The search for ham

30 Oct

My last day in Slovenia was spent here.
( I realise that I have posted that before, but just look at it.)

I took advantage of the free bikes to go on (what I thought was) a small jaunt for Karst Prust, an air dried ham that is similar to Parma, except less salty. I glanced at the map to find a ham producer, and found one that looked a reasonable cycle.

Half way through my journey however, it became obvious to me that I had blithely ignored the contours, and that just because the road was straight on the map, this did not mean it was flat. This was made most evident during my struggle up a 700m hill on a bike that was barely suitable for flat cities, let alone this hill. Needless to say, I stopped a lot.

Once I arrived, some 2 and half hours later, I found the romantically named “ham drying facility” shut. I sat down, defeated. About 5 minutes later a women wandered out and asked me if I was here for ham. I responded enthusiastically, and a wildly haired old man tottered out of the barn. When he found out where I had come from, I received a heartfelt “Bravo”. But I wasn’t here for applause, I was here for the meat.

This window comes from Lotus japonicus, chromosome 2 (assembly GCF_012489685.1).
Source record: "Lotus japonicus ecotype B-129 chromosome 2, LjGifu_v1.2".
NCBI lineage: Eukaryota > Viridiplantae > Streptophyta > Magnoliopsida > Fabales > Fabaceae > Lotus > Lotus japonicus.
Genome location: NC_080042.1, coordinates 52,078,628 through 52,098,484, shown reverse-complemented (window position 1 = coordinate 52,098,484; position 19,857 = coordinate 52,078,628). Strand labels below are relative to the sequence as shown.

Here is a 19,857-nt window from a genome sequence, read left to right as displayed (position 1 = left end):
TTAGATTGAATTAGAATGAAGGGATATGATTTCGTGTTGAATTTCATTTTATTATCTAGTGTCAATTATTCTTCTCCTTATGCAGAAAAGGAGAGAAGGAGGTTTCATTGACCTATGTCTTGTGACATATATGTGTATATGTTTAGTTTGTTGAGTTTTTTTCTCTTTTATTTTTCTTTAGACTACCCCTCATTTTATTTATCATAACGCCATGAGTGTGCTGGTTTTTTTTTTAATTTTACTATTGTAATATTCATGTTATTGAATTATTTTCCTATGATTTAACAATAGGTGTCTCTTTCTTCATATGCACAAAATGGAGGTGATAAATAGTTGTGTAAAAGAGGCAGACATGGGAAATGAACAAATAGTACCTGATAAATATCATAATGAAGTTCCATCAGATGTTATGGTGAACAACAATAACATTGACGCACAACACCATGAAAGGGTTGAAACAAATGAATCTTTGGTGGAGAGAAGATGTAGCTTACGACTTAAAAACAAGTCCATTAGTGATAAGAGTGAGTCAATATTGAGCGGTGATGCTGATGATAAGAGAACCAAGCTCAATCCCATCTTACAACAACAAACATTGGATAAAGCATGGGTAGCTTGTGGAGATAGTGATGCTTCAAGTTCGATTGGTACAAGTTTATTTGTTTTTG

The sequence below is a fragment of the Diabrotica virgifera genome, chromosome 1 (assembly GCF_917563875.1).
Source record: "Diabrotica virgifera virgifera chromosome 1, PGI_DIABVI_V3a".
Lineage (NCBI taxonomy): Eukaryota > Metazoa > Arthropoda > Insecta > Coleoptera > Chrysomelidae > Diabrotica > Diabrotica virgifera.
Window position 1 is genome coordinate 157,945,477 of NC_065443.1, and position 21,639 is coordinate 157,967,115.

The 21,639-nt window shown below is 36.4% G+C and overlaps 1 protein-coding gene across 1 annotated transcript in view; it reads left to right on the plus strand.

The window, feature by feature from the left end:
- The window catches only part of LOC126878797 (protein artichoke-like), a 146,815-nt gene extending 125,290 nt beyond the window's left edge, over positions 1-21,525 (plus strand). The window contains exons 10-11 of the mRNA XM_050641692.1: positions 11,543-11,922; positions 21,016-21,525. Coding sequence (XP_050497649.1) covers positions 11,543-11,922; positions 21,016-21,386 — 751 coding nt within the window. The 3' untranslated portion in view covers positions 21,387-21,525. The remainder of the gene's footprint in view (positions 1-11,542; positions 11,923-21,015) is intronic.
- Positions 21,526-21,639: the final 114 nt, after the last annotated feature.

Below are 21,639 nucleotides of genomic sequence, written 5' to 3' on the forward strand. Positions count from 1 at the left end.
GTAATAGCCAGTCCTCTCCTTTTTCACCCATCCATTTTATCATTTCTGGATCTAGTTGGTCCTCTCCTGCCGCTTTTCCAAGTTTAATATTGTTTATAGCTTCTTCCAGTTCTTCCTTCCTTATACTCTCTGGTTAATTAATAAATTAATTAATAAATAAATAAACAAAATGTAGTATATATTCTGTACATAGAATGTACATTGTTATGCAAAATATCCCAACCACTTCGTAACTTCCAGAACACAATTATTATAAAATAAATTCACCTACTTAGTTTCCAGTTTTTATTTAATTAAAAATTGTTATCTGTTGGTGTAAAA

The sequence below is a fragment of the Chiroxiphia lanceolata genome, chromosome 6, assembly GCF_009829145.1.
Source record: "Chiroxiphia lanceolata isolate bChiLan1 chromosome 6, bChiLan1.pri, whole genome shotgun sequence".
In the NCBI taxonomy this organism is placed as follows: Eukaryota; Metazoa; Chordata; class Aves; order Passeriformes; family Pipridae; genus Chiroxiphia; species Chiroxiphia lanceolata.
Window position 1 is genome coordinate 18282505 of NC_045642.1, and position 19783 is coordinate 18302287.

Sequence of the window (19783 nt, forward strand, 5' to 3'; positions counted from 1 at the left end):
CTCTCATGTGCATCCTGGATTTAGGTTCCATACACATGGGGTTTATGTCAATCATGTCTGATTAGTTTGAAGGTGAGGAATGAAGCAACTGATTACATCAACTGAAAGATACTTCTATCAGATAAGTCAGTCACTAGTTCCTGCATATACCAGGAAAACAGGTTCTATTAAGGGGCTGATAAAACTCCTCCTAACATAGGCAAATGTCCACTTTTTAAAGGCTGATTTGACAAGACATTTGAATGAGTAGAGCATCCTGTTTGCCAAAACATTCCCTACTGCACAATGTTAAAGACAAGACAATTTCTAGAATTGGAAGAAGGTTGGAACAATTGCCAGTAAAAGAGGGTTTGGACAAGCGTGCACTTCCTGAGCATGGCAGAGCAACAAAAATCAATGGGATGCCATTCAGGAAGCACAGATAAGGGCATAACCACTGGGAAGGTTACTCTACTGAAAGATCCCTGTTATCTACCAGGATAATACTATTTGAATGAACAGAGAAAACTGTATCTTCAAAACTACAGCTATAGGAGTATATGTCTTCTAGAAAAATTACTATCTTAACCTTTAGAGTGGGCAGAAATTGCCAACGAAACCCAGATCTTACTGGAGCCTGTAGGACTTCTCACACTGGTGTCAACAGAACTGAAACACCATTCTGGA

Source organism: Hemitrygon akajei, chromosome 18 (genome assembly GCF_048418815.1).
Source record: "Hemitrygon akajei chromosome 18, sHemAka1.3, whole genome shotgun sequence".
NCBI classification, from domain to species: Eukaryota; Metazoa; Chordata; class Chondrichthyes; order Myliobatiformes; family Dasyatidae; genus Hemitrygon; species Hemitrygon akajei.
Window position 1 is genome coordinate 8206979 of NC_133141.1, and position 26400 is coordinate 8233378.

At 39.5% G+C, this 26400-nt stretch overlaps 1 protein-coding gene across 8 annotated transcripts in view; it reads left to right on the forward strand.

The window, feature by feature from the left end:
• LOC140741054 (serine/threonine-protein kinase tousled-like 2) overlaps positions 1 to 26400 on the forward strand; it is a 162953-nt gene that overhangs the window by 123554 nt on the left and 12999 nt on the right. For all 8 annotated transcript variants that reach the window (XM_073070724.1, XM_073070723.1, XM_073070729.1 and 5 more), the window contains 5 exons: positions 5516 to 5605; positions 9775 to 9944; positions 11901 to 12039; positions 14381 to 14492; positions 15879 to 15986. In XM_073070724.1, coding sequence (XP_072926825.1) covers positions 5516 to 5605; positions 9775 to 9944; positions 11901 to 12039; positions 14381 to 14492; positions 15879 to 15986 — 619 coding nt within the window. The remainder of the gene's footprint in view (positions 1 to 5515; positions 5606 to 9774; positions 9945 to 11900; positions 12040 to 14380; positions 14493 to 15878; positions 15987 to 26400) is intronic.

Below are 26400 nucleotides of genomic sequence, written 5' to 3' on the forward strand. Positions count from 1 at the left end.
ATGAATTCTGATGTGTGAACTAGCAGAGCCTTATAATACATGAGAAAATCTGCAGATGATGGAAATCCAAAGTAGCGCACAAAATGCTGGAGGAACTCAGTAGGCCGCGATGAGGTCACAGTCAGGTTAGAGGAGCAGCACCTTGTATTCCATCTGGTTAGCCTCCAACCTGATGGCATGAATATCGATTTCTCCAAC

I tasted a small amount and detected a mild juniper flavour. Sadly it wasn’t reminiscent of gin.It was tasty, like Gin, although less likely to make you fall off your bike than gin. I purchased about a kg of ham, which was not cheap, but so expensive that it hurt to hand over the money. I justified it by telling myself that this was unlikely to be a frequent purchase, given the location.

The highlight of my trip was a visit to the various rooms where the ham was cured as well as the wine cellar.

The Sausage Wall

A Big Bit of Ham

Pig Shaped Wine Jar

The ideal gift for somebody who likes Wine and trotters. We all know somebody like that, surely?

The best thing is that there is a secret door in the cellar.

Holy Wine Cave Batman!

All in all, this was an excellent end to my time in Slovenia. It was interesting to see that there was a active promotion of the various tourist farms and producers in the area, with leaflets galore. This was something that the tourist board were keen to tell you about, and hopefully to preserve.


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